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If it were me, I would eat as much gluten as possible up until the test.  One to two slices of bread or equivalent.  I ended up consuming a loaf of sourdough daily (lots of butter) and plenty of cookies and cakes leading up to my endoscopy seven weeks after a positive DGP IgA blood test.    But it is up to you.

Here is a walk in lab website example.  Not sure what is available where you live.  You can google it.  

https://www.labcorp.com/help/patient-test-info/celiac-disease-antibody-tests

Edited by cyclinglady

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You may have an allergy to wheat or something else also.  I suggest that because swelling in extremities is sometimes an allergic response.  But swelling can happen with celiac also.  I used to have quite a bit of ankle swelling and face and hands too.  It went away after I was gluten-free a while.

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Update.... so i went to urgent care last night. The Dr. was pretty confused and concerned because of the ankles and the fact that i had a low fever. BP normal. O2 normal. they did an EKG which results were somewhat normal he said. he kept asking if i had shortness of breath, if so he said he'd send me to the hospital immediately. thank god i didnt have that i hate hospital stays. he asked if i had any sickness or coughs, which i didnt. didnt realize i had a fever either. i told him about how i'd recently stopped eating gluten about 3 weeks ago due to stomach issues and how id been eating much healthier lately, and how much better i'd been feeling. told him i had an appt with a GI doctor and thats when he told me to make sure and go to that appointment because i need bloodwork because i may have a serious auto-immune disease. so i left urgent care feeling worse than when i came in.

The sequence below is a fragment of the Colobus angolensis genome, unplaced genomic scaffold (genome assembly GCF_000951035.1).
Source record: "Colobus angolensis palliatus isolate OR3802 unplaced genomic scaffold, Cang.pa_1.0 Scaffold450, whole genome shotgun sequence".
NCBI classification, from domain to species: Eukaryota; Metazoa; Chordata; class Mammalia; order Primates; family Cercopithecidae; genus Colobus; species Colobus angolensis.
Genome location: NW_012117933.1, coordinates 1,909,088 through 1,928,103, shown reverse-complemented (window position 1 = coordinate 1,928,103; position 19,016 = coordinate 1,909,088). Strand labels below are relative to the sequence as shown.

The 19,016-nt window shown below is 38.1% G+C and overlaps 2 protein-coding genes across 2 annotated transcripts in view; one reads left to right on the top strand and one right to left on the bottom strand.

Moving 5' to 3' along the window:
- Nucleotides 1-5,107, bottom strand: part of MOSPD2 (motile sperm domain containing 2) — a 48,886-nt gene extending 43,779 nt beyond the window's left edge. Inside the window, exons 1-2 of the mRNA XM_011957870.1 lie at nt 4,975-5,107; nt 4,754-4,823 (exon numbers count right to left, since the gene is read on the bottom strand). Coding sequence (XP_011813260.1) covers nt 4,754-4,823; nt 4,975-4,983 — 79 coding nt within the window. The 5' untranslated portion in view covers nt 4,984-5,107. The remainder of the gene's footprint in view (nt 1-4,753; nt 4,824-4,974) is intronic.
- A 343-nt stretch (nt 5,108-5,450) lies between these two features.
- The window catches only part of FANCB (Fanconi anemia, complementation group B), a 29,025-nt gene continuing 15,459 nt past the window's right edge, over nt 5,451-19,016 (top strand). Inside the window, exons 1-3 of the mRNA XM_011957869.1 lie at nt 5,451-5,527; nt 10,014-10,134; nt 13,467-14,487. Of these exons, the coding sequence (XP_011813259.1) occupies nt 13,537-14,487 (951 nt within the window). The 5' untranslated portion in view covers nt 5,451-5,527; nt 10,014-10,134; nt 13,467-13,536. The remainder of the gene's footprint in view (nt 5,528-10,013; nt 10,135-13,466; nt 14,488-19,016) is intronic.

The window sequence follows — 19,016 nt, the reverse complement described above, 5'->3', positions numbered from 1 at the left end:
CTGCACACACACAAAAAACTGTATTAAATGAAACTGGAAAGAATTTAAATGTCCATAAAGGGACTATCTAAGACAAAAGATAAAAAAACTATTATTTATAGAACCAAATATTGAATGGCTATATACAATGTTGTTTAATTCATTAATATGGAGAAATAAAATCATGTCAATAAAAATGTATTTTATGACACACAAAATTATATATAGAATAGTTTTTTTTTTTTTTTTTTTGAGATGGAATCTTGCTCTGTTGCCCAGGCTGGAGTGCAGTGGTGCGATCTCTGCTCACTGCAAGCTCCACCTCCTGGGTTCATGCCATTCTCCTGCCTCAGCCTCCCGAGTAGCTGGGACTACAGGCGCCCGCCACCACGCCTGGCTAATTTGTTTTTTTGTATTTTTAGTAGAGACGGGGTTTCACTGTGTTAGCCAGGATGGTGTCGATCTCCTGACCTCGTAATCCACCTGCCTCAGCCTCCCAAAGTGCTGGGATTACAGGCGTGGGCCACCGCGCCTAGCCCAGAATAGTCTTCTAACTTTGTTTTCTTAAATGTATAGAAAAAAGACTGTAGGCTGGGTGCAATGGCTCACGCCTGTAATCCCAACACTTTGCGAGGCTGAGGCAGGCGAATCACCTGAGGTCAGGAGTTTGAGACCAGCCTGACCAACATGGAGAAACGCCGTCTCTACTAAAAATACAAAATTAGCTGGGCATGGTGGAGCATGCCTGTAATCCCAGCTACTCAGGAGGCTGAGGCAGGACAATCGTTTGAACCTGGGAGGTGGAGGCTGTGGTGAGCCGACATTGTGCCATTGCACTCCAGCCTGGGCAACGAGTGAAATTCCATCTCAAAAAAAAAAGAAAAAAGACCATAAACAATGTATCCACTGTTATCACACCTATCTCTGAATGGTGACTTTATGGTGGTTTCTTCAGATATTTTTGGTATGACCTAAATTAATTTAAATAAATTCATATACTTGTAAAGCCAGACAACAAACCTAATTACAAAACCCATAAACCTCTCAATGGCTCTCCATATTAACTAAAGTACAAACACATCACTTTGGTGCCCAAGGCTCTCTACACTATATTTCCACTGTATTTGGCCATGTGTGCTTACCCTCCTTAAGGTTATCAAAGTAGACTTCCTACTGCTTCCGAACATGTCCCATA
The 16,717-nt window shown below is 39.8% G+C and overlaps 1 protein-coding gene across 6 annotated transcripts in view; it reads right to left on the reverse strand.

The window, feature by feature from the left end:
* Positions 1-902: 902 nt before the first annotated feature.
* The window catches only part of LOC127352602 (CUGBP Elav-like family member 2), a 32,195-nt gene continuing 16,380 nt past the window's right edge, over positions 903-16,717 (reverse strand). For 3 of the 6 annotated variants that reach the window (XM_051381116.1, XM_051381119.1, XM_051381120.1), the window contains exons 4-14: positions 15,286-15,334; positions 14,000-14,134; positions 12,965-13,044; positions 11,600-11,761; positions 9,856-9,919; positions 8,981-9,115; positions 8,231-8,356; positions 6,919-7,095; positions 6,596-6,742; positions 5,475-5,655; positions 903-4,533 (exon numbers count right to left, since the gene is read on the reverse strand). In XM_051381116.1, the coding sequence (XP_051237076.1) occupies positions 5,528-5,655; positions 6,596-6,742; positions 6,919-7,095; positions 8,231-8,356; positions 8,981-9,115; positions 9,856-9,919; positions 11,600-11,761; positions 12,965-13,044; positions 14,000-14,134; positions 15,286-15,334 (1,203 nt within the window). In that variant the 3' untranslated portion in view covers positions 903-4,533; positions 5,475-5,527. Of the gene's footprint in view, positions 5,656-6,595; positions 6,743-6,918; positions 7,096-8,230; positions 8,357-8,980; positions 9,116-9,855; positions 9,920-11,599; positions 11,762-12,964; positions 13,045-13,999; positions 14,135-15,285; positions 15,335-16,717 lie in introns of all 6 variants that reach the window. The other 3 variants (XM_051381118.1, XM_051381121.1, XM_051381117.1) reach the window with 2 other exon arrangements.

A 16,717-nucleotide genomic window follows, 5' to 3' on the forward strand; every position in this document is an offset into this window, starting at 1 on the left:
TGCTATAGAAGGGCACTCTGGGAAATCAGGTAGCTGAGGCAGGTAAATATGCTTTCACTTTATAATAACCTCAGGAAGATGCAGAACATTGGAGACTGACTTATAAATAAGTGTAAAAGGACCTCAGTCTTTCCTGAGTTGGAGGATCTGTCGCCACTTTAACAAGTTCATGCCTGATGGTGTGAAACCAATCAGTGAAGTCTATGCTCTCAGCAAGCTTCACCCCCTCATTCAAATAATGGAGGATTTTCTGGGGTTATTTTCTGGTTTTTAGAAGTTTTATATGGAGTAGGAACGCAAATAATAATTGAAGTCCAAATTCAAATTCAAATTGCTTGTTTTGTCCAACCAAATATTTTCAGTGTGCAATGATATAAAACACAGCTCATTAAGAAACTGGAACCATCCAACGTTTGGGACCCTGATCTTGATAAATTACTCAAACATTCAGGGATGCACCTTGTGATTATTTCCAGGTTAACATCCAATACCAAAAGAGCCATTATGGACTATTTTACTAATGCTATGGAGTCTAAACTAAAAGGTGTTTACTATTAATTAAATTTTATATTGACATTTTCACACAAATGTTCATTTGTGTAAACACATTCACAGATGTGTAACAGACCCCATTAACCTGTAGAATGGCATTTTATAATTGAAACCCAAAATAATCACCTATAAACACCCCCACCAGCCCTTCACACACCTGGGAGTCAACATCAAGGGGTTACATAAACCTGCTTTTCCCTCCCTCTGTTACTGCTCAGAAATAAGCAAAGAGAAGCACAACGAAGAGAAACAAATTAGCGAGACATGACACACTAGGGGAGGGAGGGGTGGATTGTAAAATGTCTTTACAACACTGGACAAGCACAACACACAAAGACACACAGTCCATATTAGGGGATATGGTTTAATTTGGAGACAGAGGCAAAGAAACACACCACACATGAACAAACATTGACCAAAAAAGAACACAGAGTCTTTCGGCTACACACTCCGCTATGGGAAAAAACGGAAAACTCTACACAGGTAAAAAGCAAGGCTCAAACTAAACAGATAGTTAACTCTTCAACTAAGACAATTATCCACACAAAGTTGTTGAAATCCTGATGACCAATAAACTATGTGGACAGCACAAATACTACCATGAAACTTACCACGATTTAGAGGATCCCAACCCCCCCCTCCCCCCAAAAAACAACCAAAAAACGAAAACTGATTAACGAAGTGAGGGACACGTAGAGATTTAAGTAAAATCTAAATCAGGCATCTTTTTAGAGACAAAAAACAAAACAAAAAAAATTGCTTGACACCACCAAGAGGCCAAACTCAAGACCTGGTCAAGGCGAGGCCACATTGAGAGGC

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The doc may be right.  After-all, celiac disease is a serious AI disorder!  About the ankle swelling, did the doc suggest trying some anti-histamines?  If it is an allergic response anti-histamines may reduce the swelling.

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21 hours ago, GFinDC said:

The doc may be right.  After-all, celiac disease is a serious AI disorder!  About the ankle swelling, did the doc suggest trying some anti-histamines?  If it is an allergic response anti-histamines may reduce the swelling.

He gave a an anti inflammatory but i havent been able to get it from the pharmacy. could be an allergic reaction i guess, but it is day 11 of the ankle problem and i havent been eating anything out of ordinary. last night was a strange night tho. During the day i started to get an itchy sore on my lip. Got tired early and went to bed. Woke up in middle of night w fever. Walking to go to bathroom and my ankles were hurting maybe the worst ive felt so far and the sore on my lip was worse. Went back to sleep. In the morning my fever broke and when i got up i noticed no ankle pain! Still a little swelling but no pain! And the sore on my lip was gone! Not sure what to make of it but i do feel better.

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So im getting a blood test tomorrow. ive been eating gluten the last few days but havent suffered any GI "attacks". my question is... before the test when i eat gluten, am i trying to eat a lot of gluten to trigger an attack??, or am i just supposed to eat a couple slices of bread regardless of how its effecting my body?? 

thanks in advance for any info.

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6 hours ago, mYstummyHurt said:

So im getting a blood test tomorrow. ive been eating gluten the last few days but havent suffered any GI "attacks". my question is... before the test when i eat gluten, am i trying to eat a lot of gluten to trigger an attack??, or am i just supposed to eat a couple slices of bread regardless of how its effecting my body?? 

thanks in advance for any info.

You may want to ask your doctor to check for a thiamine deficiency and B12 deficiency.  Thiamine deficiency can cause fever, mouth sores and swollen ankles and legs, and heart/breathing problems. B12 deficiency can cause similar symptoms.  Many Celiacs have vitamin deficiencies before diagnosis due to diarrhea and malabsorption.

No, you're not trying to trigger an attack, you want to keep producing antibodies so they can be measured in a blood test.

Hope this helps!

 

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54 minutes ago, knitty kitty said:

You may want to ask your doctor to check for a thiamine deficiency and B12 deficiency.  Thiamine deficiency can cause fever, mouth sores and swollen ankles and legs, and heart/breathing problems. B12 deficiency can cause similar symptoms.  Many Celiacs have vitamin deficiencies before diagnosis due to diarrhea and malabsorption.